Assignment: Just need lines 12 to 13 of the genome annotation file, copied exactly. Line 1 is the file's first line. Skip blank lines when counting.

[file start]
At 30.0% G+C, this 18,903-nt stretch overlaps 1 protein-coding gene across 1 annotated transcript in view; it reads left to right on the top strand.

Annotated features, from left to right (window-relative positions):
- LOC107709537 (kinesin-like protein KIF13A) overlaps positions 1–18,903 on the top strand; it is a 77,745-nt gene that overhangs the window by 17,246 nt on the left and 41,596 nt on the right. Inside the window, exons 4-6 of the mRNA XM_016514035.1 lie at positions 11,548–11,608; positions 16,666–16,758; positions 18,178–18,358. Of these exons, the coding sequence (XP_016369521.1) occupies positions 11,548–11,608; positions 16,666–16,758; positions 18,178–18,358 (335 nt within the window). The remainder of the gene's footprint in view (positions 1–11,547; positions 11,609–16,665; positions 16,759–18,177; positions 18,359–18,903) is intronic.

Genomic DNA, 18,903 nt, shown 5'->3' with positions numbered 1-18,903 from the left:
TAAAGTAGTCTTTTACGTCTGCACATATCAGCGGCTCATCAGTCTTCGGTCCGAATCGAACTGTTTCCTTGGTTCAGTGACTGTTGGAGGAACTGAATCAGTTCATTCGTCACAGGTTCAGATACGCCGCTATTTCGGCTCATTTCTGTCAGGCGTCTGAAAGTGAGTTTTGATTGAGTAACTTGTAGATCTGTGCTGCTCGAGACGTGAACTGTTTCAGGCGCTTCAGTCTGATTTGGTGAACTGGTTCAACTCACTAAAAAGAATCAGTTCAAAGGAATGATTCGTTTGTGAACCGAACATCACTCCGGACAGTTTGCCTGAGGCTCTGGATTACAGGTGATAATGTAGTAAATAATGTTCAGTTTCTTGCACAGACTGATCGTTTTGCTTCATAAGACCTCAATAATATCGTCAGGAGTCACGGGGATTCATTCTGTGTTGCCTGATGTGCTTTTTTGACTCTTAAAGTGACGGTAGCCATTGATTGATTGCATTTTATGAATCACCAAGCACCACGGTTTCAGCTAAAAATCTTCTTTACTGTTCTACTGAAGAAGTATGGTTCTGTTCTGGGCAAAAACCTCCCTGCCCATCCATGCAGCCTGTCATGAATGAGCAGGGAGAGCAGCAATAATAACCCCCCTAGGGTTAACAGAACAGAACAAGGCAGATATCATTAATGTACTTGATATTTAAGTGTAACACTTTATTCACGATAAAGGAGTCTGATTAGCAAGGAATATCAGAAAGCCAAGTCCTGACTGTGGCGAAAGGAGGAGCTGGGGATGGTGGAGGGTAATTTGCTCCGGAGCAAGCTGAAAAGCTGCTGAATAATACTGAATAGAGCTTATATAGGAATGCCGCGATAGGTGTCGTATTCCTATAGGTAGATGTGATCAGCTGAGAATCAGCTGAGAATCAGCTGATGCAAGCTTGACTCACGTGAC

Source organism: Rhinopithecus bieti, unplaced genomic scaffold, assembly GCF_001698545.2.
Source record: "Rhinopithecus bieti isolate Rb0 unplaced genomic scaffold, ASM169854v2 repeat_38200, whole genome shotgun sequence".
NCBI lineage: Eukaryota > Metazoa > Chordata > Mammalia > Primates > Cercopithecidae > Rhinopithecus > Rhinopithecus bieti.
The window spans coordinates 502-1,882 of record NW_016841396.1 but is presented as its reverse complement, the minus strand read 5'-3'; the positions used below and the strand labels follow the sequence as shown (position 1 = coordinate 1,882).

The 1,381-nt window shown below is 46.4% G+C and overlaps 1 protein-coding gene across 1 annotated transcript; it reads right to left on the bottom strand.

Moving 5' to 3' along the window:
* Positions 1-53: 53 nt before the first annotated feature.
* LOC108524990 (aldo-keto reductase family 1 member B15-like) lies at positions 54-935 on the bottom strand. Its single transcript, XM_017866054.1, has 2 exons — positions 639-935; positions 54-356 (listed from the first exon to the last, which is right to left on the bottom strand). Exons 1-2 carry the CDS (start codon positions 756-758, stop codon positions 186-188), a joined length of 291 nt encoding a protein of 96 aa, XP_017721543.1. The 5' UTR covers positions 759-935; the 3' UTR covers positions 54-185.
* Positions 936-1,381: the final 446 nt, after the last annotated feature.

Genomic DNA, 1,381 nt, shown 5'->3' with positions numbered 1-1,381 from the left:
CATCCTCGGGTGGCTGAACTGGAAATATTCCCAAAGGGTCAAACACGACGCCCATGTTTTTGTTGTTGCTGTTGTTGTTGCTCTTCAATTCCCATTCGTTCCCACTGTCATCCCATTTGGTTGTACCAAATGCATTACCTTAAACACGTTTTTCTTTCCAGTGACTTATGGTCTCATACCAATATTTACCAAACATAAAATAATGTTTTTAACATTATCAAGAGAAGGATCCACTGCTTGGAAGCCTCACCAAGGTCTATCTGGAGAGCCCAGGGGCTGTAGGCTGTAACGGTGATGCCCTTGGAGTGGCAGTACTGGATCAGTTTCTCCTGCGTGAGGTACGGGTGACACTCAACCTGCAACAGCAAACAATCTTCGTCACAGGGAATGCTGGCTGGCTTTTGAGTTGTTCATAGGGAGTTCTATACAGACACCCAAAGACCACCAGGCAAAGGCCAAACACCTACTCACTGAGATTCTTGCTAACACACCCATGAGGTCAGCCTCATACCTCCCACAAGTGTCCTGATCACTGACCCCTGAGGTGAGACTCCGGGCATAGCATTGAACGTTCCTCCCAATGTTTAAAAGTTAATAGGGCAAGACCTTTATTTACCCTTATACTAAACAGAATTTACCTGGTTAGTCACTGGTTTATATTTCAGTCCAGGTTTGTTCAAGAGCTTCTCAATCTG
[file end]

* Positions 1-53: 53 nt before the first annotated feature.
* LOC108524990 (aldo-keto reductase family 1 member B15-like) lies at positions 54-935 on the bottom strand. Its single transcript, XM_017866054.1, has 2 exons — positions 639-935; positions 54-356 (listed from the first exon to the last, which is right to left on the bottom strand). Exons 1-2 carry the CDS (start codon positions 756-758, stop codon positions 186-188), a joined length of 291 nt encoding a protein of 96 aa, XP_017721543.1. The 5' UTR covers positions 759-935; the 3' UTR covers positions 54-185.